The materials for the Watonga Vacation School are based on materials used for Camp Cathedral during the previous year. The theme of last year's "Camp Cathedral" was "Under the Same Sky," which concerned humanity's diversity. The advantage of this is that we don't need to re-invent the wheel — no new lesson plans, music, or crafts. Simple is good. I should mention the lesson plans are intended for ages 3-6.
We fed the kids breakfast while the music team (myself as leader, with 2-3 others) played. The organizers were well-intentioned, assuming the kids might not have eaten — but as it turned out, many of them had. That was followed by a brief Biblical passage, a song, then a story on why there were so many religions. Chelsea read this story, which compared different faiths to people finding different paths up the mountain. I appreciated the "many rivers lead to one sea" aspect of this story.
We then took the kids to a local park, where Mother Carol officiated at Holy Communion. After this, were games. Once they seemed to have spent their energy with the games, Cheri gave them canvas shoulder bags to decorate. These bags would be used to hold the crafts, photos, and other keepsakes the kids would gather during VBS.
We stayed at the park until about one o'clock, at which time various volunteers drove the kids home (all the kids lived relatively close to the park, or the church we were meeting in). The counselors then went to Roman Nose State Park, which is a lovely area just a couple of miles north of Watonga. Many went horseback riding, or rode in the paddle-boats. I went hiking with Kent and Jackson.
The trip to Roman Nose reminded me of a time Dana and I went there. It was during an especially hard time in my life, and Dana decided a camp-out would be good for me. As it turned out, it rained the evening we got there, and we ended up sleeping in Dana's car. We didn't have a camp stove, so breakfast was an adventure (most wood was too moist to catch fire). I also remember what a mountain goat Dana was as we climbed the hills — what pass for mountains in Oklahoma. I had a hard time keeping up.
I did better with Kent and Jackson. I got a little winded, but I managed to keep pace with them through the whole trail (~2.5 mi).
That evening the group went to Concho to join a sweat lodge. The sweat lodge is part of the Cheyenne/Arapaho spiritual tradition, and should not be confused with Swedish saunas and the like. The tradition at this particular lodge was to have four rounds of about 10-15 minutes each. One of my motivations for coming on this trip was the sweat, and I was determined to make it through at least one round. The lodge is a small dome, about 2-3 yards in diameter. In the center of the dome is the pit where the heated stones are placed; this pit is, maybe, a yard in diameter.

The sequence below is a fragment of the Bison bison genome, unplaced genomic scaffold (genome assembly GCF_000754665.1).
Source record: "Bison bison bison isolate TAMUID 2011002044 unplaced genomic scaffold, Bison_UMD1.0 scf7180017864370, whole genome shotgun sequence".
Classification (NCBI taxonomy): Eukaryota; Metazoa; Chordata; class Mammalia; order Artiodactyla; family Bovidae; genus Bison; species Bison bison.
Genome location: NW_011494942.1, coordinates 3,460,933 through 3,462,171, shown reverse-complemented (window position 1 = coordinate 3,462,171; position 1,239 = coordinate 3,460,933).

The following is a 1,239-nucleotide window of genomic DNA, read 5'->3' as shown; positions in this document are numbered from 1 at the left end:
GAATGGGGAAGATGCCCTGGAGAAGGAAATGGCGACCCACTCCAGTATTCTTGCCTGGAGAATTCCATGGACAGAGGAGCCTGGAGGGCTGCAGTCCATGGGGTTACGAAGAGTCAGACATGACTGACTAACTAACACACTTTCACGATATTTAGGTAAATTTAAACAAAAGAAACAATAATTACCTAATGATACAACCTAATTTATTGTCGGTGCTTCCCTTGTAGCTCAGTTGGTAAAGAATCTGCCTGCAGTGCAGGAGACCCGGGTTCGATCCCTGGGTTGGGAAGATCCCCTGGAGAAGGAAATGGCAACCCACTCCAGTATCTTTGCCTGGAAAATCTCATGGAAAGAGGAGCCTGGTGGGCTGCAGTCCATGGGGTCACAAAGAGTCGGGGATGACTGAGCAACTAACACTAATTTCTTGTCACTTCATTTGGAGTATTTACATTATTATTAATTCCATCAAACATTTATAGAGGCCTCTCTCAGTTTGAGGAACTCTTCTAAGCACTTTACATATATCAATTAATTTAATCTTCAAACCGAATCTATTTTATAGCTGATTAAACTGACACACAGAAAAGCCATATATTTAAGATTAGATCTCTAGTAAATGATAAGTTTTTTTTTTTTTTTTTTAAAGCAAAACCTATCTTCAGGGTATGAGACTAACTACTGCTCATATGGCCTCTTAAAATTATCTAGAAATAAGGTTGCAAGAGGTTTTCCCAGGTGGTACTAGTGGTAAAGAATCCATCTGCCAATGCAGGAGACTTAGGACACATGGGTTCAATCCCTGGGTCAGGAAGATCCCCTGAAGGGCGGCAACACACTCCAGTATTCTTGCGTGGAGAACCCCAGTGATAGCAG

The stones are heated throughout the day. More are added with each round. Each round begins with a sprinkling of sage and cedar on the stones, and people are encouraged to ceremonially "bathe" themselves in the smoke. Once the prayers begin, water is poured on the stones, which produces an amazing amount of steam. I am told the temperatures in the lodge rise over 200° when that water is added.
Randy was leading the sweat that evening. He explained he had learned the method from his elders; in particular, his uncle, who was there. He talked about this being a prayerful time, and entering into it in an attitude of prayer. He explained that his uncle would be leading chants in their native language, but we were welcome to offer prayers in our language if we wished.
He talked for some time as ten heated stones were placed in the center of the lodge. He made a special effort to relate his spiritual practice with Christianity, which impressed me. Then, finally, the flap of the tent was closed. I closed my eyes as the Native chants rose. I held in my mind the image of two people for whom I wanted to offer prayers.
Then — prayers were offered up in English. And, in the tight dark confines of the lodge it seemed that I was being bathed in the many languages and voices, such as we had bathed ourselves with the smoke of cedar and sage earlier.
I was feeling overwhelmed, and overheated. I had been told to lean close to the floor, and bend as far away from the smoldering stones as possible; this helped. When I arose, I felt the gentle touch of an eagle feather, which is the traditional way of helping cool someone off. It actually worked, also.
Well, at the end of this, I decided I better rest and drink as much water as I could. I was feeling especially dehydrated. So, I skipped the second round, but I returned for the third and fourth. Of these, the most meaningful was the third.
At the beginning of the third round, Randy encouraged the guests (us missioners) to sing with them. "Don't worry if you're singing the right thing," he said, "but, you might surprise yourself." It made sense to try, since music is such a fundamental part of my spirituality. I discovered that I followed their chants fairly well — except for a phoneme here and there — and the singing helped take my mind off the heat. At the end of the fourth and last chant, a beautiful female rose up in the darkness: "Cast me not away from your presence, O God, and renew a right spirit within me." I recognized the voice as Nicole's, and I was both surprised and pleased to hear her sing. But, even more powerful was the response of our Native hosts. They voiced approval, in their traditional way.
The next day, the Indian Missioner reported a conversation he had with Randy following the sweat. "Your cathedral must be very prayerful. This was the most powerful sweat I've done." This was highlighted by the fact that at least two of our young people reported seeing visions during the sweat.